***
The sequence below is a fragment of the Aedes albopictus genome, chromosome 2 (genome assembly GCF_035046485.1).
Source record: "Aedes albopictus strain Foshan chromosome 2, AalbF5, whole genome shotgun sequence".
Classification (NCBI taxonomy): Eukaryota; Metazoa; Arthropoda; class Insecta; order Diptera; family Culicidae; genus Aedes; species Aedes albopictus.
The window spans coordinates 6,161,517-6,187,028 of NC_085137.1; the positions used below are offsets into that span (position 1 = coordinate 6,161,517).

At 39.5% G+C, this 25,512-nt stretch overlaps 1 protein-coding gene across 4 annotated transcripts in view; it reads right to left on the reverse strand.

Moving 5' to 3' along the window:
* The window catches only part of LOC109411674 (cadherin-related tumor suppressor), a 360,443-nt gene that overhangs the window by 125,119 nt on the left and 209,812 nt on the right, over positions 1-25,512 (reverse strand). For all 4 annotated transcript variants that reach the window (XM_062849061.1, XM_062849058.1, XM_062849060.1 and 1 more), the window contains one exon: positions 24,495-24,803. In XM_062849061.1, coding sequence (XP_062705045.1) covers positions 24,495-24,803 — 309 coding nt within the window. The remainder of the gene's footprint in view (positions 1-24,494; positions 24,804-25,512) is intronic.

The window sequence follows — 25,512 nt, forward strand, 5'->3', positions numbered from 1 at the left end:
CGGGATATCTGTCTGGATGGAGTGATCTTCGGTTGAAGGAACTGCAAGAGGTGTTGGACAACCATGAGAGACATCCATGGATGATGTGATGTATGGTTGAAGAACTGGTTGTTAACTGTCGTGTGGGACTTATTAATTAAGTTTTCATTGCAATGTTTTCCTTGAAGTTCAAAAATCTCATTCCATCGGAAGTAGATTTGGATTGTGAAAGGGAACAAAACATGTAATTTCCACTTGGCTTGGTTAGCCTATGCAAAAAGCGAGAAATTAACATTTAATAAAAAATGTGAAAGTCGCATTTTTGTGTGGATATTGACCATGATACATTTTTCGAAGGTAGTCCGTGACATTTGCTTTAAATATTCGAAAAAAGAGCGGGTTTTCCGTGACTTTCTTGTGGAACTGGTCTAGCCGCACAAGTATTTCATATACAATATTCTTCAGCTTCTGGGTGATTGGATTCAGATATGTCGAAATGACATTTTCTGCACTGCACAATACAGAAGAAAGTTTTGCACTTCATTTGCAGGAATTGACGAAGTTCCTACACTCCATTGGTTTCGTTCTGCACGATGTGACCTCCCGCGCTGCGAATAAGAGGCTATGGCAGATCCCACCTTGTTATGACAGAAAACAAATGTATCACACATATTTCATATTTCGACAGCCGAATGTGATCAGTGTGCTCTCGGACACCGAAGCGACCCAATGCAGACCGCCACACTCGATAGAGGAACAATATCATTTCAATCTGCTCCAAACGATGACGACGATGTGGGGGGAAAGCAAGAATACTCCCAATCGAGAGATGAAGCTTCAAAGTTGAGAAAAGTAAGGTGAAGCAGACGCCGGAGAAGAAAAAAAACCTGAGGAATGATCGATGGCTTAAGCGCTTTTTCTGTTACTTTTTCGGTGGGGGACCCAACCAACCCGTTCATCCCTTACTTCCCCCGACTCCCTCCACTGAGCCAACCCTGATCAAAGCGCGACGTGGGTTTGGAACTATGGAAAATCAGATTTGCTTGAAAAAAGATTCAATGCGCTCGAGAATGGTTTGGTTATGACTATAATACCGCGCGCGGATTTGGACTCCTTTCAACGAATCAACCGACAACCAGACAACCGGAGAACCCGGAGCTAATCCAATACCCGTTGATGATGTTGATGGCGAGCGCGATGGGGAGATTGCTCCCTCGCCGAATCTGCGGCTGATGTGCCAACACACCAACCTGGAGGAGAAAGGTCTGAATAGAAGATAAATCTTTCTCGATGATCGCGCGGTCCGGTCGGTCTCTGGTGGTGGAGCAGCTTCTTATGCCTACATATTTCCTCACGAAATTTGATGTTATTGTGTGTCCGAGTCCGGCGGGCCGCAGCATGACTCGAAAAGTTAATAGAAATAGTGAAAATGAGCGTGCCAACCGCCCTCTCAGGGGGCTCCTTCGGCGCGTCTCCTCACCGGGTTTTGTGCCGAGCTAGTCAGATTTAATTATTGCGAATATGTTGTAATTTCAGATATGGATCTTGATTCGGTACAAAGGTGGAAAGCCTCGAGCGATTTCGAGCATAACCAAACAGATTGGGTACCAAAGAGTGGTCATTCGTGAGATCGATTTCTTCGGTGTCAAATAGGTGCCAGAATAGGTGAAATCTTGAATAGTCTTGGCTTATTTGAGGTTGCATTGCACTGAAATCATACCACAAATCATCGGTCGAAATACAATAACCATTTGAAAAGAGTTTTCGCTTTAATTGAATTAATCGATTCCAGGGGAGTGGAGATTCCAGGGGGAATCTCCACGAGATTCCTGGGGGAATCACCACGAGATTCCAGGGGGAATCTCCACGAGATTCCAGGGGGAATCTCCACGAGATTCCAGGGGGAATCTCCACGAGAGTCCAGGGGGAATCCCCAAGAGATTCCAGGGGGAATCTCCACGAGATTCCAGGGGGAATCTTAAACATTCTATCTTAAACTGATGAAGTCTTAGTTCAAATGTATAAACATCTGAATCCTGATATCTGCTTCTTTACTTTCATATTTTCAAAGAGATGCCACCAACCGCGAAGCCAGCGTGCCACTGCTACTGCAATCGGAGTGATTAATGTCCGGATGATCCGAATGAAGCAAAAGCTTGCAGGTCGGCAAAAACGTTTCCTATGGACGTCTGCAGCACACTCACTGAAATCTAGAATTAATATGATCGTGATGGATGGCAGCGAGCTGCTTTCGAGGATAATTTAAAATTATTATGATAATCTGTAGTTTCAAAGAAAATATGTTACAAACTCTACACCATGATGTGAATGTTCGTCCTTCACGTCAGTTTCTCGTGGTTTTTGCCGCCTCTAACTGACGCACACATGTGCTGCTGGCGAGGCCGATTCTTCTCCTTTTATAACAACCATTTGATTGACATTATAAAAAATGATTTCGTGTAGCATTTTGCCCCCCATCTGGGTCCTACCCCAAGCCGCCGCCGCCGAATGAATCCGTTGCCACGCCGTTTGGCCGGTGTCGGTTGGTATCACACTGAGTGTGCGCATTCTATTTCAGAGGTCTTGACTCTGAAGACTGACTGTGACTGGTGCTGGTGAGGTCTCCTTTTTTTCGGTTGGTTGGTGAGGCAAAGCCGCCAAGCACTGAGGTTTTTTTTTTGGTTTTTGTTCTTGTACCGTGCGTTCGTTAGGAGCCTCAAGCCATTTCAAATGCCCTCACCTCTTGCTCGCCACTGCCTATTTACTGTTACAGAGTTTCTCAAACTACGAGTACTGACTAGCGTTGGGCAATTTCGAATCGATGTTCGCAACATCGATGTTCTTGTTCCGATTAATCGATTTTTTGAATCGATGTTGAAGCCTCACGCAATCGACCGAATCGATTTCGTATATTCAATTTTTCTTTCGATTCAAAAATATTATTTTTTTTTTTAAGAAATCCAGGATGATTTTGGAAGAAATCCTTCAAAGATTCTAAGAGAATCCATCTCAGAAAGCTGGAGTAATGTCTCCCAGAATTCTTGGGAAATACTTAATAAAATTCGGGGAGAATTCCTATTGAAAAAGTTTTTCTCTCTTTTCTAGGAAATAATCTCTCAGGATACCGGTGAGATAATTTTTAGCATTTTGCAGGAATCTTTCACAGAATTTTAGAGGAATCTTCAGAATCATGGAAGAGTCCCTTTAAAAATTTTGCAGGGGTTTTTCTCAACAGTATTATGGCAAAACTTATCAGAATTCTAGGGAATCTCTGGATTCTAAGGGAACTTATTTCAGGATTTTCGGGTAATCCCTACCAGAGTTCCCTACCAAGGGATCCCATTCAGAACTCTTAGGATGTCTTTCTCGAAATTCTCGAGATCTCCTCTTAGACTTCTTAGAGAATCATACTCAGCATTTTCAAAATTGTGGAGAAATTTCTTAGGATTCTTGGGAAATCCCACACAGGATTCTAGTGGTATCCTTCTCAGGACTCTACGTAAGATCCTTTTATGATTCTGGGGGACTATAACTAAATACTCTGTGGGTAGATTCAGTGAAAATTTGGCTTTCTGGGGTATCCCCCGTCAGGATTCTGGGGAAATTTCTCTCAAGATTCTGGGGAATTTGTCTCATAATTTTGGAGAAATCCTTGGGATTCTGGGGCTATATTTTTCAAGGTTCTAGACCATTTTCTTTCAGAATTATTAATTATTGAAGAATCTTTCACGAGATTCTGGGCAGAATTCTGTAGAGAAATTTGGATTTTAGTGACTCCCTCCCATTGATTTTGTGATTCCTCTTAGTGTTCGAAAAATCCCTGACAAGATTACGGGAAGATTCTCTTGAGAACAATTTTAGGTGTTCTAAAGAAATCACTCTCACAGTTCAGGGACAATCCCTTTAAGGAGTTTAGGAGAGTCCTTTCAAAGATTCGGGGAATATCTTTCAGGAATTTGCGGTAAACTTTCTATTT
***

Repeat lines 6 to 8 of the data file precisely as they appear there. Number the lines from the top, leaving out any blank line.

Moving 5' to 3' along the window:
* The window catches only part of LOC109411674 (cadherin-related tumor suppressor), a 360,443-nt gene that overhangs the window by 125,119 nt on the left and 209,812 nt on the right, over positions 1-25,512 (reverse strand). For all 4 annotated transcript variants that reach the window (XM_062849061.1, XM_062849058.1, XM_062849060.1 and 1 more), the window contains one exon: positions 24,495-24,803. In XM_062849061.1, coding sequence (XP_062705045.1) covers positions 24,495-24,803 — 309 coding nt within the window. The remainder of the gene's footprint in view (positions 1-24,494; positions 24,804-25,512) is intronic.

The window sequence follows — 25,512 nt, forward strand, 5'->3', positions numbered from 1 at the left end: